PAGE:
Am I the only person who doesn’t understand hardbacked books, and by that I mean the fact that they are sold exclusively at the beginning of a book’s life.
I mean, imagine if for the first year of a new album’s release you could only get it on 12″ vinyl and that in a case that was 2 inches thick, weighed a tonne and had an RRP of £20? And then a year later you’d get the first CD version at the normal sort of price?
The point here is that there’s nothing wrong with hardbacked books if you like that sort of thing – libraries love ’em obviously. But they’re utterly impractical these days as we all live in increasingly small dwellings, with more and more ‘stuff’ and a vast % of us read on the move. Even if I don’t buy the latest book in a series when it comes out (and save myself the shelf space), renting or borrowing it still means I have to lug the bloody thing around.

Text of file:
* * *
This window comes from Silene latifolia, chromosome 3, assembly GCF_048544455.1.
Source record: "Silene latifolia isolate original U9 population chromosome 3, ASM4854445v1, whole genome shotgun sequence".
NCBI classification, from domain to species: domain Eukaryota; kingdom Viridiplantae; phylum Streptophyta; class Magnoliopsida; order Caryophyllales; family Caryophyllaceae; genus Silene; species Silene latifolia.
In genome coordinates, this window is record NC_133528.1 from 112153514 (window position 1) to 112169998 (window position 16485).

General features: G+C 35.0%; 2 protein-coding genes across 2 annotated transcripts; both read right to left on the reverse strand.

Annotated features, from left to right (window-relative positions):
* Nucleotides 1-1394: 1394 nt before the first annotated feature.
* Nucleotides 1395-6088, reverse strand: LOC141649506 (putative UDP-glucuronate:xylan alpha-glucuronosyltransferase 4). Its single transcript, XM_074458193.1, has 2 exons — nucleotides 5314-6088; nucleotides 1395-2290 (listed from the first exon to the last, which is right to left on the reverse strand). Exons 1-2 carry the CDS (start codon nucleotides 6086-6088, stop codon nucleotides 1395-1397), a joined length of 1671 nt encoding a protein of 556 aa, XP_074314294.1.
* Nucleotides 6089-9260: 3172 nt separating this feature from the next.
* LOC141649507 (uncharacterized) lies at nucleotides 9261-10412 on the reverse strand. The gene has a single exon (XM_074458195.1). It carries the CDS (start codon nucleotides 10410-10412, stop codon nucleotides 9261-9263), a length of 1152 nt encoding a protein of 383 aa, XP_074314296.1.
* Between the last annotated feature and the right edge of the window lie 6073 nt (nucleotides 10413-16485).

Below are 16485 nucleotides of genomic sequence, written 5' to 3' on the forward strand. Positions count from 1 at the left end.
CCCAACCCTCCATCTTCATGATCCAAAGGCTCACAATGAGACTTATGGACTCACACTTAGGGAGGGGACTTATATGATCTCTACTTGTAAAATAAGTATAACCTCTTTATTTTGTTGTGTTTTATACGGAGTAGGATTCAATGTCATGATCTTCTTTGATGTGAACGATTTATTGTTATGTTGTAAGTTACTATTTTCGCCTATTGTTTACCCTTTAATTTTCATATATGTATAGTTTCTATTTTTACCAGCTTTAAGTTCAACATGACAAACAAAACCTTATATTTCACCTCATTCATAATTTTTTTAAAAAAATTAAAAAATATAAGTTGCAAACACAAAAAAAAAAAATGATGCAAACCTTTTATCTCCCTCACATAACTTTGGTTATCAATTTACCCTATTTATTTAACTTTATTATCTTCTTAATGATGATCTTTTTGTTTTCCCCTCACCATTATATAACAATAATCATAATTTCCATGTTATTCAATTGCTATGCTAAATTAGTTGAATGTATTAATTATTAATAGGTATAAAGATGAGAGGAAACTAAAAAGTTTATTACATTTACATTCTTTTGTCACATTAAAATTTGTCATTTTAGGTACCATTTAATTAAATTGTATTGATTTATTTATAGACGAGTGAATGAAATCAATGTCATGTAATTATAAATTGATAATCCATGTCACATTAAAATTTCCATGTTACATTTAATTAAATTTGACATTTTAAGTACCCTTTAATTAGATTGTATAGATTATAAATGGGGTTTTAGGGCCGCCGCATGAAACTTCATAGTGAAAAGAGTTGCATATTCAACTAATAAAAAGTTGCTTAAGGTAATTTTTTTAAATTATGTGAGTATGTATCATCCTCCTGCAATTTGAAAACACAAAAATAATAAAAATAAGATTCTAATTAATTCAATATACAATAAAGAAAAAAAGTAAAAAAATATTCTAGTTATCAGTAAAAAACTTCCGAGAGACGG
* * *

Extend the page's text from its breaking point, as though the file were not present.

Personally I wouldn’t have a problem if they produced the paperback on first release but with an inflated RRP similar to the hardback, presuming it really is all about the publishing houses making money. I can accept that on initial release things tend to cost more: the same thing happens with CDs and DVDs after all.
The current situation just peeves me too much.